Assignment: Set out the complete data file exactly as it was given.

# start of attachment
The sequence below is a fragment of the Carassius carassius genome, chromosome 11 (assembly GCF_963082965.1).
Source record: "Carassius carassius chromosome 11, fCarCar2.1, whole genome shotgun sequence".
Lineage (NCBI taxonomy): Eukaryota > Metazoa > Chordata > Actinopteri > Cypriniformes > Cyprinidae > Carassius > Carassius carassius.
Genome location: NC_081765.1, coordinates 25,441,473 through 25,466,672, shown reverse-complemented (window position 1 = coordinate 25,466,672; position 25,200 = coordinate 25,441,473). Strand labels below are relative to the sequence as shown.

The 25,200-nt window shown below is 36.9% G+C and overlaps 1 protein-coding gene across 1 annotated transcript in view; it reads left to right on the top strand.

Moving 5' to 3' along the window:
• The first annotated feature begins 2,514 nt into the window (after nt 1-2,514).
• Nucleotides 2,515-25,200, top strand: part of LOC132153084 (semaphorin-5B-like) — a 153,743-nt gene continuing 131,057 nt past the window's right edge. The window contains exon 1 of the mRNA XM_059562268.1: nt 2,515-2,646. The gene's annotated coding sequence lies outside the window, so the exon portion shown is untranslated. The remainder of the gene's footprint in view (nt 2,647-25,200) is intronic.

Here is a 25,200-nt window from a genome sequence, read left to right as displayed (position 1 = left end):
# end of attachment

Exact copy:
The sequence below is a fragment of the Carassius carassius genome, chromosome 11 (assembly GCF_963082965.1).
Source record: "Carassius carassius chromosome 11, fCarCar2.1, whole genome shotgun sequence".
Lineage (NCBI taxonomy): Eukaryota > Metazoa > Chordata > Actinopteri > Cypriniformes > Cyprinidae > Carassius > Carassius carassius.
Genome location: NC_081765.1, coordinates 25,441,473 through 25,466,672, shown reverse-complemented (window position 1 = coordinate 25,466,672; position 25,200 = coordinate 25,441,473). Strand labels below are relative to the sequence as shown.

The 25,200-nt window shown below is 36.9% G+C and overlaps 1 protein-coding gene across 1 annotated transcript in view; it reads left to right on the top strand.

Moving 5' to 3' along the window:
• The first annotated feature begins 2,514 nt into the window (after nt 1-2,514).
• Nucleotides 2,515-25,200, top strand: part of LOC132153084 (semaphorin-5B-like) — a 153,743-nt gene continuing 131,057 nt past the window's right edge. The window contains exon 1 of the mRNA XM_059562268.1: nt 2,515-2,646. The gene's annotated coding sequence lies outside the window, so the exon portion shown is untranslated. The remainder of the gene's footprint in view (nt 2,647-25,200) is intronic.

Here is a 25,200-nt window from a genome sequence, read left to right as displayed (position 1 = left end):